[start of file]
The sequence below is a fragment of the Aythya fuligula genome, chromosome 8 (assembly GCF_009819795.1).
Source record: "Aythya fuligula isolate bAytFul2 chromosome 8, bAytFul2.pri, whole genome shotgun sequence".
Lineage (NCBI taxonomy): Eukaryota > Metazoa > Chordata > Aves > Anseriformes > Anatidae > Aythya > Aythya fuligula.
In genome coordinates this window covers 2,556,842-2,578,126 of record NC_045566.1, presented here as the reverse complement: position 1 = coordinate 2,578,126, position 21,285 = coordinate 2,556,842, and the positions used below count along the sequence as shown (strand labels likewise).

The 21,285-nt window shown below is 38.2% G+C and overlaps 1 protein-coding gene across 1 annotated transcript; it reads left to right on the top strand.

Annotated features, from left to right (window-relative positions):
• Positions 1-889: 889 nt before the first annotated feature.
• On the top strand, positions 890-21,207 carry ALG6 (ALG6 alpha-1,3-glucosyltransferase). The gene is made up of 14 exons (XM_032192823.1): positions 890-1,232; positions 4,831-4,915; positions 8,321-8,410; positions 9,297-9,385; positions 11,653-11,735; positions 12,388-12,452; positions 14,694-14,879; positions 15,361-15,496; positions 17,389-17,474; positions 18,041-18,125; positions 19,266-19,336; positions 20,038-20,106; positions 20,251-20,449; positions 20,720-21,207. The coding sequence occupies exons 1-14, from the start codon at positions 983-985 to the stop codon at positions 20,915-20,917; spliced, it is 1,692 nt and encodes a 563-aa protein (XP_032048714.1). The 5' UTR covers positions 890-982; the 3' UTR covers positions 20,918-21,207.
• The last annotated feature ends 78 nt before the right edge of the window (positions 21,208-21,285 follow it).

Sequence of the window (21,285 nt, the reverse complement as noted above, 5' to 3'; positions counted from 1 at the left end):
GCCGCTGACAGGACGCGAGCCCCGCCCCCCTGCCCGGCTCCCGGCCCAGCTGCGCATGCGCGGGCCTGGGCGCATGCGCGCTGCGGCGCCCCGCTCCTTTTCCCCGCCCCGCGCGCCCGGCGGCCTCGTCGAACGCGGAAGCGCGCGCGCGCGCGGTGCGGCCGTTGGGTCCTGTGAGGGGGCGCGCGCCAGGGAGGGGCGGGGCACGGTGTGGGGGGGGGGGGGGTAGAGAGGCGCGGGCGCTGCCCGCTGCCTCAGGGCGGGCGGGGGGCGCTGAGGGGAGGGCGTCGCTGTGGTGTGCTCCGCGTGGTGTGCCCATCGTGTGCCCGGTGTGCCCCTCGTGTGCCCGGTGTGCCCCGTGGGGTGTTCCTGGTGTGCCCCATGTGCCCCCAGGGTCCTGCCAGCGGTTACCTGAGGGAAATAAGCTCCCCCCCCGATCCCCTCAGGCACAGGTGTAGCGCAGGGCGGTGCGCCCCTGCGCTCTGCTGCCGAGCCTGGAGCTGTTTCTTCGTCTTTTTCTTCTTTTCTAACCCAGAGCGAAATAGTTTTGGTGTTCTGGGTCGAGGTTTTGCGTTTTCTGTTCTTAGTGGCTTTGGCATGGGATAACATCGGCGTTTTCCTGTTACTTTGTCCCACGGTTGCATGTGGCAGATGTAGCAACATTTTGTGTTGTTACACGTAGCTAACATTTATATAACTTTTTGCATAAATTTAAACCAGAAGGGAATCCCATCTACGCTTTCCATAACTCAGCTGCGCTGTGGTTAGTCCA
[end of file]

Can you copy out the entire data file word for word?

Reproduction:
The sequence below is a fragment of the Aythya fuligula genome, chromosome 8 (assembly GCF_009819795.1).
Source record: "Aythya fuligula isolate bAytFul2 chromosome 8, bAytFul2.pri, whole genome shotgun sequence".
Lineage (NCBI taxonomy): Eukaryota > Metazoa > Chordata > Aves > Anseriformes > Anatidae > Aythya > Aythya fuligula.
In genome coordinates this window covers 2,556,842-2,578,126 of record NC_045566.1, presented here as the reverse complement: position 1 = coordinate 2,578,126, position 21,285 = coordinate 2,556,842, and the positions used below count along the sequence as shown (strand labels likewise).

The 21,285-nt window shown below is 38.2% G+C and overlaps 1 protein-coding gene across 1 annotated transcript; it reads left to right on the top strand.

Annotated features, from left to right (window-relative positions):
• Positions 1-889: 889 nt before the first annotated feature.
• On the top strand, positions 890-21,207 carry ALG6 (ALG6 alpha-1,3-glucosyltransferase). The gene is made up of 14 exons (XM_032192823.1): positions 890-1,232; positions 4,831-4,915; positions 8,321-8,410; positions 9,297-9,385; positions 11,653-11,735; positions 12,388-12,452; positions 14,694-14,879; positions 15,361-15,496; positions 17,389-17,474; positions 18,041-18,125; positions 19,266-19,336; positions 20,038-20,106; positions 20,251-20,449; positions 20,720-21,207. The coding sequence occupies exons 1-14, from the start codon at positions 983-985 to the stop codon at positions 20,915-20,917; spliced, it is 1,692 nt and encodes a 563-aa protein (XP_032048714.1). The 5' UTR covers positions 890-982; the 3' UTR covers positions 20,918-21,207.
• The last annotated feature ends 78 nt before the right edge of the window (positions 21,208-21,285 follow it).

Sequence of the window (21,285 nt, the reverse complement as noted above, 5' to 3'; positions counted from 1 at the left end):
GCCGCTGACAGGACGCGAGCCCCGCCCCCCTGCCCGGCTCCCGGCCCAGCTGCGCATGCGCGGGCCTGGGCGCATGCGCGCTGCGGCGCCCCGCTCCTTTTCCCCGCCCCGCGCGCCCGGCGGCCTCGTCGAACGCGGAAGCGCGCGCGCGCGCGGTGCGGCCGTTGGGTCCTGTGAGGGGGCGCGCGCCAGGGAGGGGCGGGGCACGGTGTGGGGGGGGGGGGGGTAGAGAGGCGCGGGCGCTGCCCGCTGCCTCAGGGCGGGCGGGGGGCGCTGAGGGGAGGGCGTCGCTGTGGTGTGCTCCGCGTGGTGTGCCCATCGTGTGCCCGGTGTGCCCCTCGTGTGCCCGGTGTGCCCCGTGGGGTGTTCCTGGTGTGCCCCATGTGCCCCCAGGGTCCTGCCAGCGGTTACCTGAGGGAAATAAGCTCCCCCCCCGATCCCCTCAGGCACAGGTGTAGCGCAGGGCGGTGCGCCCCTGCGCTCTGCTGCCGAGCCTGGAGCTGTTTCTTCGTCTTTTTCTTCTTTTCTAACCCAGAGCGAAATAGTTTTGGTGTTCTGGGTCGAGGTTTTGCGTTTTCTGTTCTTAGTGGCTTTGGCATGGGATAACATCGGCGTTTTCCTGTTACTTTGTCCCACGGTTGCATGTGGCAGATGTAGCAACATTTTGTGTTGTTACACGTAGCTAACATTTATATAACTTTTTGCATAAATTTAAACCAGAAGGGAATCCCATCTACGCTTTCCATAACTCAGCTGCGCTGTGGTTAGTCCA